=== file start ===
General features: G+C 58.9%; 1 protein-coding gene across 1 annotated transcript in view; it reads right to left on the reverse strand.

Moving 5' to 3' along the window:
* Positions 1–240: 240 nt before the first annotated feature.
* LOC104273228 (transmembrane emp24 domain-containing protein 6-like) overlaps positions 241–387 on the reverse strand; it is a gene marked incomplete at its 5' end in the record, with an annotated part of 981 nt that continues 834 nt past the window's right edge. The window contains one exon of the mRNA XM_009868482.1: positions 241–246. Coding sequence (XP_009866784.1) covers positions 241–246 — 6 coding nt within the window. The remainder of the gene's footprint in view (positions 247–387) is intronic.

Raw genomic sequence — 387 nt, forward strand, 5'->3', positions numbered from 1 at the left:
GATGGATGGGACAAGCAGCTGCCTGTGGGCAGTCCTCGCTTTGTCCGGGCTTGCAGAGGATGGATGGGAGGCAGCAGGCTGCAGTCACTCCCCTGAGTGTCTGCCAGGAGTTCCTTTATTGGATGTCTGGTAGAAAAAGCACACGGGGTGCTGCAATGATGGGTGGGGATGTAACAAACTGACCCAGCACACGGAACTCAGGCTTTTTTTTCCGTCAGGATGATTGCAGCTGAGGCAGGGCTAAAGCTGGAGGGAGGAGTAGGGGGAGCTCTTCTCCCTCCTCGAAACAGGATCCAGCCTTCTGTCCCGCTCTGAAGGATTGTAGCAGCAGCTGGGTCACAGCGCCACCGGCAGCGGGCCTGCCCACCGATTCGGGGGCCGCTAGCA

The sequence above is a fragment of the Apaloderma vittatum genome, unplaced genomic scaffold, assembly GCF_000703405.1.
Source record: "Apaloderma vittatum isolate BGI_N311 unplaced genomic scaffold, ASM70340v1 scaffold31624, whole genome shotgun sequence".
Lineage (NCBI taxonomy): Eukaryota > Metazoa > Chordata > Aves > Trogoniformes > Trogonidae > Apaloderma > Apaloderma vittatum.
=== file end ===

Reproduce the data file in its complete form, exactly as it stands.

General features: G+C 58.9%; 1 protein-coding gene across 1 annotated transcript in view; it reads right to left on the reverse strand.

Moving 5' to 3' along the window:
* Positions 1–240: 240 nt before the first annotated feature.
* LOC104273228 (transmembrane emp24 domain-containing protein 6-like) overlaps positions 241–387 on the reverse strand; it is a gene marked incomplete at its 5' end in the record, with an annotated part of 981 nt that continues 834 nt past the window's right edge. The window contains one exon of the mRNA XM_009868482.1: positions 241–246. Coding sequence (XP_009866784.1) covers positions 241–246 — 6 coding nt within the window. The remainder of the gene's footprint in view (positions 247–387) is intronic.

Raw genomic sequence — 387 nt, forward strand, 5'->3', positions numbered from 1 at the left:
GATGGATGGGACAAGCAGCTGCCTGTGGGCAGTCCTCGCTTTGTCCGGGCTTGCAGAGGATGGATGGGAGGCAGCAGGCTGCAGTCACTCCCCTGAGTGTCTGCCAGGAGTTCCTTTATTGGATGTCTGGTAGAAAAAGCACACGGGGTGCTGCAATGATGGGTGGGGATGTAACAAACTGACCCAGCACACGGAACTCAGGCTTTTTTTTCCGTCAGGATGATTGCAGCTGAGGCAGGGCTAAAGCTGGAGGGAGGAGTAGGGGGAGCTCTTCTCCCTCCTCGAAACAGGATCCAGCCTTCTGTCCCGCTCTGAAGGATTGTAGCAGCAGCTGGGTCACAGCGCCACCGGCAGCGGGCCTGCCCACCGATTCGGGGGCCGCTAGCA

The sequence above is a fragment of the Apaloderma vittatum genome, unplaced genomic scaffold, assembly GCF_000703405.1.
Source record: "Apaloderma vittatum isolate BGI_N311 unplaced genomic scaffold, ASM70340v1 scaffold31624, whole genome shotgun sequence".
Lineage (NCBI taxonomy): Eukaryota > Metazoa > Chordata > Aves > Trogoniformes > Trogonidae > Apaloderma > Apaloderma vittatum.